Lot 5. A barrel. Contents cost us something like a thousand dollars during the boom. Chipped pottery tea-set that was worth the trip to Venice—it had seemed such a pity not to buy something from that cluttered bazaar fanned by the plumy shade of the white plane trees. We didn’t know what we wanted to drink; the white haunted countryside was hot; the hillsides smelled of jasmine and the hot backs of men digging the roads.
Two glass automobiles for salt and pepper stolen from the cafe in Saint-Paul (Alpes-Maritimes). Nobody was looking because Isadora Duncan was giving one of her last parties at the next table. She had got too old and fat to care whether people accepted her theories of life and art, and she gallantly toasted the world’s obliviousness in lukewarm champagne. There were village dogs baying at a premature white exhausted August moon and there were long dark shadows folded accordion-like along the steps of the steep streets of Saint-Paul. We autographed the guest-book.
Fifty-two ash trays—all very simple because Hergesheimer warned us against pretentiousness in furnishing a house without money. A set of cocktail glasses with the roosters now washed off the sides. Carl Van Vechten brought us a shaker to go with them but nobody had opened the letter announcing his arrival—nobody knew where the mail was kept, there were so many rooms, twenty or twenty-one. Two curious vases we won in the amusement park. The fortune teller came back with us and drank too much and repeated a stanza of Vachel Lindsay to exorcise the mansion ghost. China, China, China, set of four, set of five, set of nine, set of thirteen. Any bids? Thank God! The kitchen, Essie.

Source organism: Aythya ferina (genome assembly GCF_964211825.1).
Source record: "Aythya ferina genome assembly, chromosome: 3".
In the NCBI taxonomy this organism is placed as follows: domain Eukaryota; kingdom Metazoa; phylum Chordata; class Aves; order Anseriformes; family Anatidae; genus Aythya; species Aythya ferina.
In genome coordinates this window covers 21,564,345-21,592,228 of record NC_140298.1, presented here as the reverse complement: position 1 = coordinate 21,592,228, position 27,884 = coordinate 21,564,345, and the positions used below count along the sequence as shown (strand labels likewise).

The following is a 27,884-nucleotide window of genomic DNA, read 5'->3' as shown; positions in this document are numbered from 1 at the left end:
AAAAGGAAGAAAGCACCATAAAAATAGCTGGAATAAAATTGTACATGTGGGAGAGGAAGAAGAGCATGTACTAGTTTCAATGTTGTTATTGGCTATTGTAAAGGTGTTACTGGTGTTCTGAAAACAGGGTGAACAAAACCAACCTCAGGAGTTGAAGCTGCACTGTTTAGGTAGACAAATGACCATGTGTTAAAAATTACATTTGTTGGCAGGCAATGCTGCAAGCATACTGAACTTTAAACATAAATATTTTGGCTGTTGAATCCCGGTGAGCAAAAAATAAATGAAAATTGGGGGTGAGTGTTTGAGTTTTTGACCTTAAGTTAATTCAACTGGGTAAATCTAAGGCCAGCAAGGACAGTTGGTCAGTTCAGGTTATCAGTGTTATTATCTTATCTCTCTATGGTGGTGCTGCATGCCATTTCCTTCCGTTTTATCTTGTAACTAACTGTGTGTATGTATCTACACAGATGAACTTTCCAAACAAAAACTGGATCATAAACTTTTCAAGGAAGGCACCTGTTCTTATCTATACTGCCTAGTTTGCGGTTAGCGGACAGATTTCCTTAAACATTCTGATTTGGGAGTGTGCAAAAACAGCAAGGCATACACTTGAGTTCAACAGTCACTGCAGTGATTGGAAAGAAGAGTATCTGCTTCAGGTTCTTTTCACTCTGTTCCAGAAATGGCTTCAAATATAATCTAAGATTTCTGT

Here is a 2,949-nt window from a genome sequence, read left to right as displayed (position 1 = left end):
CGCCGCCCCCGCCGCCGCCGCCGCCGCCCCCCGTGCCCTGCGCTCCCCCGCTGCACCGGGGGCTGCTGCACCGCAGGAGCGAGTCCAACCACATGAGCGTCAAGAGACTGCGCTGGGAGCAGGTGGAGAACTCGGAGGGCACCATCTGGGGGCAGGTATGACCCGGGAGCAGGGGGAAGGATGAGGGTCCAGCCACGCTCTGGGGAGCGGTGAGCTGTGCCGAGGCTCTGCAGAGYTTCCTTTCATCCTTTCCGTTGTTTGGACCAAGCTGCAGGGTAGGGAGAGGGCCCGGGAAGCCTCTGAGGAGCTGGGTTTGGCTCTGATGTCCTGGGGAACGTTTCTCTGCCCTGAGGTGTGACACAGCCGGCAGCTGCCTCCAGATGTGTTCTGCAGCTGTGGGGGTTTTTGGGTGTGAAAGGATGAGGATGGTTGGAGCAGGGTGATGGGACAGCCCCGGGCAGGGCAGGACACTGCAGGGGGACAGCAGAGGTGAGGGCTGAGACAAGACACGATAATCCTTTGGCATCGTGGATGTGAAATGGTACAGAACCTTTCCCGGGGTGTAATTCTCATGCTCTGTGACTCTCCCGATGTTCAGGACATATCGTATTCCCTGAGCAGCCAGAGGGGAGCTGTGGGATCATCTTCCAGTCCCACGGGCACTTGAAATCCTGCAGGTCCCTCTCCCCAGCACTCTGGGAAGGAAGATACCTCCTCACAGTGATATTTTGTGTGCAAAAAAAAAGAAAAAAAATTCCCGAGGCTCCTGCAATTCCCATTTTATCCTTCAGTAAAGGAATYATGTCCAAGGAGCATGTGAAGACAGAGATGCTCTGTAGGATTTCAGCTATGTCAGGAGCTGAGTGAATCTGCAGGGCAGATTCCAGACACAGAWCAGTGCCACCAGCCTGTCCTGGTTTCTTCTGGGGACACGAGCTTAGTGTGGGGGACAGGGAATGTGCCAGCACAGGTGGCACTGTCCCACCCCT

Lot 5. Plaid Shawl donated by Carmel Myers. Slightly fatigued after long use as a table cover and packing wrapper for china pigs and dogs which held pennies turned out of the pockets of last year’s coats. Once a beautiful Viennese affair, with memories of Carmel in Rome filming Ben Hur in bigger and grander papier-mache arenas than the real ones. One gong. No memory of what it was for or why we had bought it. Stick missing. Looks, however, like a Chinese pagoda and gives an impression of wide travel. Bits of brass: wobbly colonial candle-sticks with stems encircling little bells which ring when walked with a la Beatrix Esmond or Lady Macbeth. Two phallic symbols bought from an archeologist. One German helmet found in the trenches of Verdun. One chess set. We played it every evening before we began to quarrel about our respective mental capacities. Two china priests from Vevey. The figures are strung on springs and wag their heads lasciviously over bottles of wine and hampers of food. A whole lot of broken glass and china good for the tops of walls. All right, Essie. Go on—there’s plenty of space up there, if you know how to use it.
Lot 6. Contents of an old army trunk. Nobody has ever explained where moth-balls go; moths thrive best on irreplaceable things such as old army uniforms. Then there was a pair of white flannels bought with the first money ever earned by writing—thirty dollars from Mencken’s and Nathan’s old Smart Set. The moths had also dined upon a blue feather fan paid for out of a first Saturday Evening Post story; it was an engagement present—that together with a southern girl’s first corsage of orchids. The remains of the fan are not for sale. All right, Essie.